The poison--that which was rotten in the state of Denmark--has been purged by the deaths of all those affected, and an ambitious, powerful figure is now likely to succeed to the throne.

We learn little of Fortinbras, since he is on stage only briefly; but what we do know fits him to some degree into the type of the ideal prince sketched by Machiavelli.

The endings of many of Shakespeare's tragedies are more "open" than one might expect: the figures left in authority do not always inspire confidence. In Macbeth, Malcolm is an equivocal figure, whose children do not rule in Scotland; the Triumvirate in Julius Caesar is evidently unstable, and it is not altogether clear whether Edgar or Albany takes over after the death of Lear*.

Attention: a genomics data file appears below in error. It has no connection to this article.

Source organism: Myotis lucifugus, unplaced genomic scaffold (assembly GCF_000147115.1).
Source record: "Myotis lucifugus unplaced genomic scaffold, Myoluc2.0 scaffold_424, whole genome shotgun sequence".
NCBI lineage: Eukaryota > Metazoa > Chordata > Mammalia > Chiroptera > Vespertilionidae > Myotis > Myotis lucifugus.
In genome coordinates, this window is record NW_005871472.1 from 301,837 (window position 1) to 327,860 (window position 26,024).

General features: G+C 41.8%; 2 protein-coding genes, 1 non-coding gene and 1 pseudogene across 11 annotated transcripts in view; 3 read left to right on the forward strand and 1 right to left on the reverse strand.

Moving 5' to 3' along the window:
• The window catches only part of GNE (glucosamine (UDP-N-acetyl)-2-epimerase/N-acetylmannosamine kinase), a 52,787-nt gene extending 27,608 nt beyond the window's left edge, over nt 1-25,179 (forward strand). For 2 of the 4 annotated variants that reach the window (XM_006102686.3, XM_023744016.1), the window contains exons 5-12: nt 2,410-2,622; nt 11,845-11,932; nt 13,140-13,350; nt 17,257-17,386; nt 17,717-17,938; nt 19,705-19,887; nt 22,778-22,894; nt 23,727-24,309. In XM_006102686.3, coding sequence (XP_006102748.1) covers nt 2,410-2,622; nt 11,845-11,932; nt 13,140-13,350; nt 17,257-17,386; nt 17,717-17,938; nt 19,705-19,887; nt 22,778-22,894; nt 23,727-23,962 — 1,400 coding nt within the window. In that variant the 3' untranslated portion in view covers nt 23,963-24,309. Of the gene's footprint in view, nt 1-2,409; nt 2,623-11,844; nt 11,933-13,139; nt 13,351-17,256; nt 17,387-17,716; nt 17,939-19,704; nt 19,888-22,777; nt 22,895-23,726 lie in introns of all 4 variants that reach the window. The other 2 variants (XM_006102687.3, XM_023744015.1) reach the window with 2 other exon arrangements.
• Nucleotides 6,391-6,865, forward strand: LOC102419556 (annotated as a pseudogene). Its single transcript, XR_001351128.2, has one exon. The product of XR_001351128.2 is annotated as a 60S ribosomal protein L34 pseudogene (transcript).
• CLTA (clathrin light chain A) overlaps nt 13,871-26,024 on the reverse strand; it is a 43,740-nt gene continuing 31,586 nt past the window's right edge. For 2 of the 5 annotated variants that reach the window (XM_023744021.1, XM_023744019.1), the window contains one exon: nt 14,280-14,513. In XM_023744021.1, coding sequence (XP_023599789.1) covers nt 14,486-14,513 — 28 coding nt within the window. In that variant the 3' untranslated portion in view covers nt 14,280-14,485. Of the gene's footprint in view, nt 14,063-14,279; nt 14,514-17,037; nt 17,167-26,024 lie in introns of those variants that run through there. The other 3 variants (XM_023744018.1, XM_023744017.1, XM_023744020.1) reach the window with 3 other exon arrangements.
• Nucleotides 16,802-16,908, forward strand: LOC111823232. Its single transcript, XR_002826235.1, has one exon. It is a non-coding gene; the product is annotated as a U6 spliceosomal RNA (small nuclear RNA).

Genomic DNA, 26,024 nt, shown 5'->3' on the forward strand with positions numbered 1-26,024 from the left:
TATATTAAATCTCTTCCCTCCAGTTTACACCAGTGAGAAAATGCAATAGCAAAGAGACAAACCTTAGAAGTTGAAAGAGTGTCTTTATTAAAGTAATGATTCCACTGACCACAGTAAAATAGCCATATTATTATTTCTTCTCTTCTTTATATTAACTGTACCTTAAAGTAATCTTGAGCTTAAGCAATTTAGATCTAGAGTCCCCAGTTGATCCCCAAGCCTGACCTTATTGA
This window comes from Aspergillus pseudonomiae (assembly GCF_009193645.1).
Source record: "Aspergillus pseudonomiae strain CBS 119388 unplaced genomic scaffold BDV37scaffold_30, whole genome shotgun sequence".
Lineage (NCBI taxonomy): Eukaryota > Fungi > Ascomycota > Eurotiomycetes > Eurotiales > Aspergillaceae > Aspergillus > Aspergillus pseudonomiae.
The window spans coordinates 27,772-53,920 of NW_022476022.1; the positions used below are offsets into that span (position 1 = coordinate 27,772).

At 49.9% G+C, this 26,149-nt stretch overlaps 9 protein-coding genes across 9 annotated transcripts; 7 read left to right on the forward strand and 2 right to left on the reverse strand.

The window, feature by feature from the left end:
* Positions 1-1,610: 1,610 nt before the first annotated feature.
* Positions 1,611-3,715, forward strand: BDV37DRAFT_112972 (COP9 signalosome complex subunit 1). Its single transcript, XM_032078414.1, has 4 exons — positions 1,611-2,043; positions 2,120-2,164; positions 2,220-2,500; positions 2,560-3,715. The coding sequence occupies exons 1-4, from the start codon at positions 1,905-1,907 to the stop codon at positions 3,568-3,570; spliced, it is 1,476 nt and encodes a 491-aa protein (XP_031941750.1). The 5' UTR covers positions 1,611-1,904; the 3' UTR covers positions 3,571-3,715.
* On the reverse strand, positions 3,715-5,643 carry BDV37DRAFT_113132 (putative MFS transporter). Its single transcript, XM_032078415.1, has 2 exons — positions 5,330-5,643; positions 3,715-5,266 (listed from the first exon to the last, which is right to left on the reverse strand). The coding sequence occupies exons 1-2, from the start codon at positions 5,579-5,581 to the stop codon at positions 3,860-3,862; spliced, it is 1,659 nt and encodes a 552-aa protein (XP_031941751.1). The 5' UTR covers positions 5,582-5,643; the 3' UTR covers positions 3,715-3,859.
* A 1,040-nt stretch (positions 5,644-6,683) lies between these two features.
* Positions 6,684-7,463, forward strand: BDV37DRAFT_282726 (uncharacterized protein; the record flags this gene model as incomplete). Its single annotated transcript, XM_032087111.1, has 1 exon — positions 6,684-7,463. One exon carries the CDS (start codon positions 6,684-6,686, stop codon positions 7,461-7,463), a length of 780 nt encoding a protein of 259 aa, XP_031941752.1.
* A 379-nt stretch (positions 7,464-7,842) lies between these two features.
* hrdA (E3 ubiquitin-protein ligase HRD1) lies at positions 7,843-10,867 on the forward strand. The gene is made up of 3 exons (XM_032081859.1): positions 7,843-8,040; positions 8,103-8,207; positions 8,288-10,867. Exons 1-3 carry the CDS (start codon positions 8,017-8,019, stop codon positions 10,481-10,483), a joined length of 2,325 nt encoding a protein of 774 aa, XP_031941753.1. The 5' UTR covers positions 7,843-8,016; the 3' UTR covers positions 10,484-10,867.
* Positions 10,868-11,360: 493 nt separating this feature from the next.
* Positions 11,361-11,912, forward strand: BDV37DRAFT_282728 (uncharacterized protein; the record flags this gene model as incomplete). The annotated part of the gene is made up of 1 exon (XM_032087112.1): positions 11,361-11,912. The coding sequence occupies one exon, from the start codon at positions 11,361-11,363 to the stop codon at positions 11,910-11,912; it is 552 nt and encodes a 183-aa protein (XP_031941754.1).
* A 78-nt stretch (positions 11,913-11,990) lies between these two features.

In the Quarto version of Lear, published in 1608, Albany speaks the last lines of the play; in the Folio (1623), the lines are given to Edgar.

Close

Footnotes

  1. The last word

    In the Quarto version of Lear, published in 1608, Albany speaks the last lines of the play; in the Folio (1623), the lines are given to Edgar.